Letting nature take its course: Wolves in Yellowstone National Park

[Probably not the final word on this, but this is a synthesis of 40 years of research on large mammals in Yellowstone National Park – and the impact of the reintroduction of the wolves. Can’t find original paper free online]

Press release with quotes etc: https://www.sciencedaily.com/releases/2018/10/181016150722.htm

Letting nature take its course: Wolves in Yellowstone National Park

Date:
October 16, 2018
Source:
University of Alberta
Summary:
Since the reintroduction of wolves to Yellowstone National Park in 1995, the park’s ecosystem has become a deeply complex and heterogeneous system, aided by a strategy of minimal human intervention. The new study is a synthesis of 40 years of research on large mammals in Yellowstone National Park.
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Since the reintroduction of wolves to Yellowstone National Park in 1995, the park’s ecosystem has become a deeply complex and heterogeneous system, aided by a strategy of minimal human intervention. The new study is a synthesis of 40 years of research on large mammals in Yellowstone National Park, conducted by University of Alberta ecologist Mark Boyce.

“Yellowstone has benefited from the reintroduction of wolves in ways that we did not anticipate, especially the complexity of biological interactions in the park,” explained Boyce, professor in the Department of Biological Sciences and Alberta Conservation Association Chair in Fisheries and Wildlife. “How the vegetation in one valley responded to wolf recovery can be very different than in the next valley.”

Some of these complex interactions include the increasing influence of bears on the survival of elk calves, the relationships between wolves and hunters, as well as the recovery of willow, cottonwood, and aspen trees in different areas of the park. In addition, bison have replaced elk as the dominant herbivore on Yellowstone’s Northern Range, and bison numbers continue to increase.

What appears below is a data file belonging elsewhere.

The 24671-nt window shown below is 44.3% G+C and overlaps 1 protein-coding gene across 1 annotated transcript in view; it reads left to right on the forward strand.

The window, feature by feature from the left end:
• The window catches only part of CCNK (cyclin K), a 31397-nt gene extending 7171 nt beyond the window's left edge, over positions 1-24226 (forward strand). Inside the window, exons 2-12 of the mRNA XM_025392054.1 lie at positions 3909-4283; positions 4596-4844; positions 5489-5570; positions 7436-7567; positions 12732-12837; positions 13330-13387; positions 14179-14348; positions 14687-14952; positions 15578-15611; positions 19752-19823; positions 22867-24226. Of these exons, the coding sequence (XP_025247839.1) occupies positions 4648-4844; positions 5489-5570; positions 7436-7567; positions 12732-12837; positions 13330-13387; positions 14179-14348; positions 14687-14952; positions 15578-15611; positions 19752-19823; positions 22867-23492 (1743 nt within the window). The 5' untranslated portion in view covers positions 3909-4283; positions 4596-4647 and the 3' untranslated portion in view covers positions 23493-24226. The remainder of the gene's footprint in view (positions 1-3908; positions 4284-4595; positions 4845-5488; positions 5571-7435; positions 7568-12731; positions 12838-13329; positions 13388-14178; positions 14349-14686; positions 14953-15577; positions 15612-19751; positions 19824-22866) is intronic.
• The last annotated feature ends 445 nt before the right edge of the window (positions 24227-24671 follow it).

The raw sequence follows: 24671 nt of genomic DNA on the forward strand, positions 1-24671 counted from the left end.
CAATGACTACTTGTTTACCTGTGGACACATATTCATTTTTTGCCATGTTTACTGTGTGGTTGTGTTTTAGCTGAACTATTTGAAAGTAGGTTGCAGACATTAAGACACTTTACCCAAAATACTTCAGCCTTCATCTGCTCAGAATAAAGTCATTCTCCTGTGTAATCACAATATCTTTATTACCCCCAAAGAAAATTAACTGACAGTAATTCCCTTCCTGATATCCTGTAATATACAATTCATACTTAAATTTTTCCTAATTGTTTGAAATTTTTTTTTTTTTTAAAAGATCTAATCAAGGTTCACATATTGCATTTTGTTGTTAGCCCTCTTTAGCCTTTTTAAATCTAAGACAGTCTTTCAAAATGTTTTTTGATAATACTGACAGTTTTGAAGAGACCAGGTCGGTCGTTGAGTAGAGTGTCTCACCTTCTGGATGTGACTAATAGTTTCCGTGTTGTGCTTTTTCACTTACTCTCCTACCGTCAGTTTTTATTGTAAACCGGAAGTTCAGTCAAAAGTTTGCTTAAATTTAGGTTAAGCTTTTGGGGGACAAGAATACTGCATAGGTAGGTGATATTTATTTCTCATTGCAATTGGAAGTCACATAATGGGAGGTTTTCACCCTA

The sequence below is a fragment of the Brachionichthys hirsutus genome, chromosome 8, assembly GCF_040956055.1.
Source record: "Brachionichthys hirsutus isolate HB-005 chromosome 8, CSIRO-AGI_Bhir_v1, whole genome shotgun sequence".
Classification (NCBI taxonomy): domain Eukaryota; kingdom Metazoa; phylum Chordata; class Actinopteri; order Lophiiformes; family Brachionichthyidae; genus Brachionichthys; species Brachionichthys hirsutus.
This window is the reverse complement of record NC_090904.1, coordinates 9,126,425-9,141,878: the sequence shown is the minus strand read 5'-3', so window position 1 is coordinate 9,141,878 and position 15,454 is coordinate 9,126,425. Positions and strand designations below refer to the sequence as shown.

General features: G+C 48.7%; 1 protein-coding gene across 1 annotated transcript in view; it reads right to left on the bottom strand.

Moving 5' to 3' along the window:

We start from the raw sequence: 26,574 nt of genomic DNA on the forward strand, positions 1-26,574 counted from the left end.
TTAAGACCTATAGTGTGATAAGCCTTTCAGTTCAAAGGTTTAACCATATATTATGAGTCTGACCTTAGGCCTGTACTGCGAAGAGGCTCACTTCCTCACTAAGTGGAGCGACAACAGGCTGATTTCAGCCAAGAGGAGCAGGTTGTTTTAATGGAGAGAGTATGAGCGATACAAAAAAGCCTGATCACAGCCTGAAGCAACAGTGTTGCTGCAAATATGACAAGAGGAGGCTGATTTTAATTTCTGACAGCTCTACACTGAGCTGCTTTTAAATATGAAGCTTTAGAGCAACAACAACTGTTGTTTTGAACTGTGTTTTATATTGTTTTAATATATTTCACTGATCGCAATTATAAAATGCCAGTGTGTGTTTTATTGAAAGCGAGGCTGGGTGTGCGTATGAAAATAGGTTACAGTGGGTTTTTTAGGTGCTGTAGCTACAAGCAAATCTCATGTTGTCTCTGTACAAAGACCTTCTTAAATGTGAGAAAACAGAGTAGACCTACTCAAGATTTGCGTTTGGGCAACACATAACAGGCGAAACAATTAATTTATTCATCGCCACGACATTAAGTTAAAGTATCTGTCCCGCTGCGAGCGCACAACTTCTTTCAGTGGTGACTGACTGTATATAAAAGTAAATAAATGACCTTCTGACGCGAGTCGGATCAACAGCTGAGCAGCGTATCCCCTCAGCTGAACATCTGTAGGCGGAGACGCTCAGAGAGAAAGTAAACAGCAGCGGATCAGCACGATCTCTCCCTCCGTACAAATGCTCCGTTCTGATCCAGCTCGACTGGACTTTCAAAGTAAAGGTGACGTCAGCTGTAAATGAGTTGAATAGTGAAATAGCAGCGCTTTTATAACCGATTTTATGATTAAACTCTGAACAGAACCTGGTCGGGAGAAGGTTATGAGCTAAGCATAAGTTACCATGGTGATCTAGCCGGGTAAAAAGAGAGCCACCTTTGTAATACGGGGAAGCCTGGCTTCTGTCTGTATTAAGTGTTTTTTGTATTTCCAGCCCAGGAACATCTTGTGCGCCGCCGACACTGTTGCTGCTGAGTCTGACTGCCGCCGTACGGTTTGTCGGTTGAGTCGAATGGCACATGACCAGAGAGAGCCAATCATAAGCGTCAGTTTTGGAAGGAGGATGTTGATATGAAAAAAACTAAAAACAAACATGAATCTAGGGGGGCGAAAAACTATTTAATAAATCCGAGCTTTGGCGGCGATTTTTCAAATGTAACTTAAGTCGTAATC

“We would have never seen these responses if the park hadn’t followed an ecological-process management paradigm — allowing natural ecological processes to take place with minimal human intervention,” said Boyce.

However, Boyce explained, using the Yellowstone model in human-dominated systems would have a very different effect, and the top-down influence of wolves and other large carnivores cannot be expected to rescue ecosystems outside national parks or other protected areas.

“Human-dominated systems are very different and wolf recovery will not produce the same results because agriculture, livestock and hunting overwhelm the effects caused by large carnivores. We already have viable populations of wolves, bears, and cougars across much of Alberta but their influence varies depending on the extent of human alterations to the system.”

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Materials provided by University of AlbertaNote: Content may be edited for style and length.


Journal Reference:

  1. Mark S Boyce. Wolves for Yellowstone: dynamics in time and spaceJournal of Mammalogy, 2018; 99 (5): 1021 DOI: 10.1093/jmammal/gyy115

 

 

And article ref page: https://academic.oup.com/jmammal/article-abstract/99/5/1021/5107035?redirectedFrom=fulltext

Wolves for Yellowstone: dynamics in time and space

Journal of Mammalogy, Volume 99, Issue 5, 10 October 2018, Pages 1021–1031,https://doi.org/10.1093/jmammal/gyy115
Published:
26 September 2018
Article history

Abstract

The reintroduction of gray wolves (Canis lupus) to Yellowstone National Park is the most celebrated ecological experiment in history. As predicted by population models, the rapid recovery of a wolf population caused both temporal and spatial variability in wolf–ungulate interactions that likewise generated temporal and spatial variation in the expression of trophic cascades. This has amplified spatial variation in vegetation in Yellowstone, particularly with willow (Salix spp.) and cottonwood (Populus spp.) in riparian areas, with associated changes in food webs. Increasing influences of grizzly bears (Ursus arctos), cougars (Puma concolor), and bison (Bison bison) are making what initially was predominantly an elk–wolf interaction into an increasingly complex system. Outside Yellowstone, however, humans have a dominant influence in western North America that overwhelms trophic cascades resulting in what appear to be bottom-up influences on community structure and function. Complex and unexpected ecosystem responses to wolf recovery in Yellowstone reinforce the value of national parks and other protected areas as ecological baseline reserves.
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